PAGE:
PubMed Abstract | CrossRef Full Text | Google Scholar

13. Tal TL, Franzosa JA, Tanguay RL. Molecular signaling networks that choreograph epimorphic fin regeneration in zebrafish - a mini-review. Gerontology (2010) 56:231–40. doi: 10.1159/000259327

PubMed Abstract | CrossRef Full Text | Google Scholar

14. Ang NB, Saera-Vila A, Walsh C, Hitchcock PF, Kahana A, Thummel R, et al. Midkine-a functions as a universal regulator of proliferation during epimorphic regeneration in adult zebrafish. PLoS One (2020) 15:e0232308. doi: 10.1371/journal.pone.0232308

PubMed Abstract | CrossRef Full Text | Google Scholar

15. Shi L, Chen C, Yin Z, Wei G, Xie G, Liu D. Systematic profiling of early regulators during tissue regeneration using zebrafish model. Wound Repair Regener (2021) 29:189–95. doi: 10.1111/wrr.12852

CrossRef Full Text | Google Scholar

16. Chen A, Han Y, Poss KD. Regulation of zebrafish fin regeneration by vitamin d signaling. Dev Dyn (2021) 250:1330–9. doi: 10.1002/dvdy.261

PubMed Abstract | CrossRef Full Text | Google Scholar

17. Godwin JW, Pinto AR, Rosenthal NA. Macrophages are required for adult salamander limb regeneration. Proc Natl Acad Sci U S A (2013) 110:9415–20. doi: 10.1073/pnas.1300290110

PubMed Abstract | CrossRef Full Text | Google Scholar

18. Godwin JW, Pinto AR, Rosenthal NA. Chasing the recipe for a pro-regenerative immune system. Semin Cell Dev Biol (2017) 61:71–9. doi: 10.1016/j.semcdb.2016.08.008

PubMed Abstract | CrossRef Full Text | Google Scholar

19. Aurora AB, Olson EN. Immucne modulation of stem cells and regeneration. Cell Stem Cell (2014) 15:14–25. doi: 10.1016/j.stem.2014.06.009

PubMed Abstract | CrossRef Full Text | Google Scholar

20. Simkin J, Sammarco MC, Marrero L, Dawson LA, Yan M, Tucker C, et al. Macrophages are required to coordinate mouse digit tip regeneration. Development (2017) 144:3907–16. doi: 10.1242/dev.150086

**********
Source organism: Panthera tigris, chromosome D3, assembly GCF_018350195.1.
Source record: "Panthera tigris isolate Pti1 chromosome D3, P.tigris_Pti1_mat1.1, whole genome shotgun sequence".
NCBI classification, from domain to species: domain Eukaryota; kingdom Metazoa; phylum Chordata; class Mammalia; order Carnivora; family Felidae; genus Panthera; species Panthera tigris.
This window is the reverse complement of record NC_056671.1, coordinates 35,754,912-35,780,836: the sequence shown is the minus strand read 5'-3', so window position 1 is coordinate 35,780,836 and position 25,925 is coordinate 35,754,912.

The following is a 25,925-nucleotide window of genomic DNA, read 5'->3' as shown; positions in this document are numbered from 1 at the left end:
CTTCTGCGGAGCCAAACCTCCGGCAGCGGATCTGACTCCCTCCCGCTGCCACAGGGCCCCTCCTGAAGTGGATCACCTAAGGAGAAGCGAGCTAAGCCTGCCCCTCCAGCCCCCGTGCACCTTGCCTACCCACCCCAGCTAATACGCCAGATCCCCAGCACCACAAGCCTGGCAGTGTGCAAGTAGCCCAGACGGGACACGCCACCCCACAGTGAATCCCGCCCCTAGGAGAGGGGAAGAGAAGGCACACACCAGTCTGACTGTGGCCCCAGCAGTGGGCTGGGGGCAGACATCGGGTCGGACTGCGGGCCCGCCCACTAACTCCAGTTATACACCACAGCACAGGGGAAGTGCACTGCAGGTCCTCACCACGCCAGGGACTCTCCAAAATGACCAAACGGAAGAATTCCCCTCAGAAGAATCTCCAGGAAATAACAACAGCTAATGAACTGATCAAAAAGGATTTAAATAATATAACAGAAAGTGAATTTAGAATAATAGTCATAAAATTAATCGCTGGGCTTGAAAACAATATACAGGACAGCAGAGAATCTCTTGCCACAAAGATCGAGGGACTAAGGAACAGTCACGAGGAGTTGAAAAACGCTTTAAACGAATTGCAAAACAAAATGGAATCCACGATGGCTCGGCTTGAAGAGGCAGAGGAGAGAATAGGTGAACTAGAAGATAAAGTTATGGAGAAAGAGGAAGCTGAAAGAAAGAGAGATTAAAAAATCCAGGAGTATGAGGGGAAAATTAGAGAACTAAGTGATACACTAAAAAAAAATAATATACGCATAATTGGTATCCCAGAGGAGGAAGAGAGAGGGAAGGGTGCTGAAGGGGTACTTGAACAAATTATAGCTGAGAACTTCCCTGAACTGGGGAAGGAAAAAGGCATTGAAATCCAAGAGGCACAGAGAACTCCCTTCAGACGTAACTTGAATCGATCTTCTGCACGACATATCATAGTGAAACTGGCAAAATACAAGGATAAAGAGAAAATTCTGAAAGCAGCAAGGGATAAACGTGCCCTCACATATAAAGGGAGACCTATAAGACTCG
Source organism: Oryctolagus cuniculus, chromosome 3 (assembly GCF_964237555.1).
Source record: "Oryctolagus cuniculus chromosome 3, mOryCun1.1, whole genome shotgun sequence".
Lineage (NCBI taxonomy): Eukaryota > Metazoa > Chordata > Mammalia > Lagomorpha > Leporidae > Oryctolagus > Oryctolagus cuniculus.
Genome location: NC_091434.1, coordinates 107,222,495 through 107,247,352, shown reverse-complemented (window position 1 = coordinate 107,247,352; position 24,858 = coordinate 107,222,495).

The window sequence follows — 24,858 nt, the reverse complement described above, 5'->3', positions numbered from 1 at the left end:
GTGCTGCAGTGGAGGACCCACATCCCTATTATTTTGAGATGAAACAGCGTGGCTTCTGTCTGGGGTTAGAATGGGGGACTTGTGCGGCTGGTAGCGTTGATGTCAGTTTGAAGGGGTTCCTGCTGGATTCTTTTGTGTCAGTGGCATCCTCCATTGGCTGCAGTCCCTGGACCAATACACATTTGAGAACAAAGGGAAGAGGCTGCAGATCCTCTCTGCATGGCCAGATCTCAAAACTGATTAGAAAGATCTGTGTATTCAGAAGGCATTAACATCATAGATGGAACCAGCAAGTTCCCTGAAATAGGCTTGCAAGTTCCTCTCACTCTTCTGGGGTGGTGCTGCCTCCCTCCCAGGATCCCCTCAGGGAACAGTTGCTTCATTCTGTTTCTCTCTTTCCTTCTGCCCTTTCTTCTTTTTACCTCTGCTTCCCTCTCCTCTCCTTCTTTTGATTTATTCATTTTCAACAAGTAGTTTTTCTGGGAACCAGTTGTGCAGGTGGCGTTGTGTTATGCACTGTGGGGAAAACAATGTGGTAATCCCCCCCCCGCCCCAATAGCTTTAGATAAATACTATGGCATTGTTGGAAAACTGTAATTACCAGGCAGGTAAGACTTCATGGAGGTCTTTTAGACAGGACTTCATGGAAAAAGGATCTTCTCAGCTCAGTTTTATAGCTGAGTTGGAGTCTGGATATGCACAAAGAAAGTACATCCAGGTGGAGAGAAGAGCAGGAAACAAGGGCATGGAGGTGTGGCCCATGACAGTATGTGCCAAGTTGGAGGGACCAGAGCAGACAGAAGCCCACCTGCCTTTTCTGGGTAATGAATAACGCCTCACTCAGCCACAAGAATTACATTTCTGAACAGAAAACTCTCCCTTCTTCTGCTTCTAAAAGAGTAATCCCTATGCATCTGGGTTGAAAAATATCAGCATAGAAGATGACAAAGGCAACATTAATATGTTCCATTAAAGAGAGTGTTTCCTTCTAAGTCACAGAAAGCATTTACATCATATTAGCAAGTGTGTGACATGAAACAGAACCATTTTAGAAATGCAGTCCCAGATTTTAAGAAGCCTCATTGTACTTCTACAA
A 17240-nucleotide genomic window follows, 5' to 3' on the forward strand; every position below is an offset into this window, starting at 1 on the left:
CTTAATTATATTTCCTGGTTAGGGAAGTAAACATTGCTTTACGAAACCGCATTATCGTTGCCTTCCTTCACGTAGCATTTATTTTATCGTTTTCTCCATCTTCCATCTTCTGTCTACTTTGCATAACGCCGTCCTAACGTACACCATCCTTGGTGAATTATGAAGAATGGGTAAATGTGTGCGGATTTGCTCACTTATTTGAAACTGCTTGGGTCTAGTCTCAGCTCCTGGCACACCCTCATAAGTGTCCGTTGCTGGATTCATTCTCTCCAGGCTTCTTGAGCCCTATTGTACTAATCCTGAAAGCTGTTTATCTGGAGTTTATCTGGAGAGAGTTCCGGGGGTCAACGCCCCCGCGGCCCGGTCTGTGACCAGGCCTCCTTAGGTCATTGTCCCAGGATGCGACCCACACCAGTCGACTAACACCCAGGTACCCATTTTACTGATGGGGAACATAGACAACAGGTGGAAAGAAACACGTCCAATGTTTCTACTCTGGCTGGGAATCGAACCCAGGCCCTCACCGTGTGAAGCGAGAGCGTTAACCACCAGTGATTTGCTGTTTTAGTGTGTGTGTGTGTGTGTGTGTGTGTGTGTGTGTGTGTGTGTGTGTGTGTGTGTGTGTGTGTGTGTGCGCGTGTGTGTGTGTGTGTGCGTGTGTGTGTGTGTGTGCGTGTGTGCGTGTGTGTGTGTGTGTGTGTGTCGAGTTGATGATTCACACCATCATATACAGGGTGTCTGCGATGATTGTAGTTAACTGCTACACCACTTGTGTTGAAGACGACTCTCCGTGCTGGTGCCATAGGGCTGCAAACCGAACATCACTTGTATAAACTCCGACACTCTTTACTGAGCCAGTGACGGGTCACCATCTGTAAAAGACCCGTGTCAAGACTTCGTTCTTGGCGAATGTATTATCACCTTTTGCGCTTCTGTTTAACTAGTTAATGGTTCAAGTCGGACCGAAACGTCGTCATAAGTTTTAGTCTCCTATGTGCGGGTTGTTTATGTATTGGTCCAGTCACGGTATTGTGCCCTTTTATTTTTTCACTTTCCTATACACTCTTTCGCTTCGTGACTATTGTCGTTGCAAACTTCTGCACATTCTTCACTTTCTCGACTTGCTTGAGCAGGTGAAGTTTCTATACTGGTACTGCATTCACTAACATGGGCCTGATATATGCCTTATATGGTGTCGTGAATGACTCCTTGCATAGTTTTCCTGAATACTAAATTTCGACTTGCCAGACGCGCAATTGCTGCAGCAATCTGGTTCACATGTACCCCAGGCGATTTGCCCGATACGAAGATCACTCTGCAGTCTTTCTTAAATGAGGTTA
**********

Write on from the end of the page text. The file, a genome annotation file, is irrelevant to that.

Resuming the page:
PubMed Abstract | CrossRef Full Text | Google Scholar

21. Miskolci V, Squirrell J, Rindy J, Vincent W, Sauer JD, Gibson A, et al. Distinct inflammatory and wound healing responses to complex caudal fin injuries of larval zebrafish. Elife (2019) 8: e45976. doi: 10.7554/eLife.45976

PubMed Abstract | CrossRef Full Text | Google Scholar

22. Iribarne M. Inflammation induces zebrafish regeneration. Neural Regen Res (2021) 16:1693–701. doi: 10.4103/1673-5374.306059

PubMed Abstract | CrossRef Full Text | Google Scholar

23. Gemberling M, Bailey TJ, Hyde DR, Poss KD. The zebrafish as a model for complex tissue regeneration. Trends Genet (2013) 29:611–20. doi: 10.1016/j.tig.2013.07.003

PubMed Abstract | CrossRef Full Text | Google Scholar

24. Tornini VA, Poss KD. Keeping at arm’s length during regeneration. Dev Cell (2014) 29:139–45. doi: 10.1016/j.devcel.2014.04.007

PubMed Abstract | CrossRef Full Text | Google Scholar

25. Trede NS, Langenau DM, Traver D, Look AT, Zon LI. The use of zebrafish to understand immunity. Immunity (2004) 20:367–79. doi: 10.1016/S1074-7613(04)00084-6

PubMed Abstract | CrossRef Full Text | Google Scholar

26. Traver D. Cellular dissection of zebrafish hematopoiesis. Methods Cell Biol (2004) 76:127–49. doi: 10.1016/S0091-679X(04)76008-2

PubMed Abstract | CrossRef Full Text | Google Scholar

27. Langenau DM, Zon LI. The zebrafish: a new model of T-cell and thymic development. Nat Rev Immunol (2005) 5:307–17. doi: 10.1038/nri1590

PubMed Abstract | CrossRef Full Text | Google Scholar

28. Renshaw SA, Trede NS. A model 450 million years in the making: zebrafish and vertebrate immunity. Dis Model Mech (2012) 5:38–47. doi: 10.1242/dmm.007138

PubMed Abstract | CrossRef Full Text | Google Scholar